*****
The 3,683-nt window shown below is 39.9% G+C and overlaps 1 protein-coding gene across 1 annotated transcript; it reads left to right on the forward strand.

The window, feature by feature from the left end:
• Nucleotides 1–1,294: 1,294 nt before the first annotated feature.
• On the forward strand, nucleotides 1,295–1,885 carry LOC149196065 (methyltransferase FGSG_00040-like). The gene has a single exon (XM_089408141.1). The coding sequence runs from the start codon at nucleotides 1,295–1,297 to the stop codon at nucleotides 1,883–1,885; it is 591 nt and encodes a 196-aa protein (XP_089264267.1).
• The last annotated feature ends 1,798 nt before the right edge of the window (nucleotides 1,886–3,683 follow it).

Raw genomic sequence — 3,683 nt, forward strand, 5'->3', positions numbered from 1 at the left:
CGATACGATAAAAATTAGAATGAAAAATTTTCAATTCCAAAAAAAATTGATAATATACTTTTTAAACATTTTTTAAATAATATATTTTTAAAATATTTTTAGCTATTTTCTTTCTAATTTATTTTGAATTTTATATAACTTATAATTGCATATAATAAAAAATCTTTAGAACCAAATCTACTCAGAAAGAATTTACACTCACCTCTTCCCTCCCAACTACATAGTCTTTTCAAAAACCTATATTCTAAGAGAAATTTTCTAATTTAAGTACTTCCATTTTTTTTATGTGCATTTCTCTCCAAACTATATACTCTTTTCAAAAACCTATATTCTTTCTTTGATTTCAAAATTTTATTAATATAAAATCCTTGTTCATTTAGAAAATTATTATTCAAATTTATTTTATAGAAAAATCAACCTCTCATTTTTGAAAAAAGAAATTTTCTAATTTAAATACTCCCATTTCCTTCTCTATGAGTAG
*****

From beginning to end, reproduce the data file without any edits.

The 3,683-nt window shown below is 39.9% G+C and overlaps 1 protein-coding gene across 1 annotated transcript; it reads left to right on the forward strand.

The window, feature by feature from the left end:
• Nucleotides 1–1,294: 1,294 nt before the first annotated feature.
• On the forward strand, nucleotides 1,295–1,885 carry LOC149196065 (methyltransferase FGSG_00040-like). The gene has a single exon (XM_089408141.1). The coding sequence runs from the start codon at nucleotides 1,295–1,297 to the stop codon at nucleotides 1,883–1,885; it is 591 nt and encodes a 196-aa protein (XP_089264267.1).
• The last annotated feature ends 1,798 nt before the right edge of the window (nucleotides 1,886–3,683 follow it).

Raw genomic sequence — 3,683 nt, forward strand, 5'->3', positions numbered from 1 at the left:
CGATACGATAAAAATTAGAATGAAAAATTTTCAATTCCAAAAAAAATTGATAATATACTTTTTAAACATTTTTTAAATAATATATTTTTAAAATATTTTTAGCTATTTTCTTTCTAATTTATTTTGAATTTTATATAACTTATAATTGCATATAATAAAAAATCTTTAGAACCAAATCTACTCAGAAAGAATTTACACTCACCTCTTCCCTCCCAACTACATAGTCTTTTCAAAAACCTATATTCTAAGAGAAATTTTCTAATTTAAGTACTTCCATTTTTTTTATGTGCATTTCTCTCCAAACTATATACTCTTTTCAAAAACCTATATTCTTTCTTTGATTTCAAAATTTTATTAATATAAAATCCTTGTTCATTTAGAAAATTATTATTCAAATTTATTTTATAGAAAAATCAACCTCTCATTTTTGAAAAAAGAAATTTTCTAATTTAAATACTCCCATTTCCTTCTCTATGAGTAG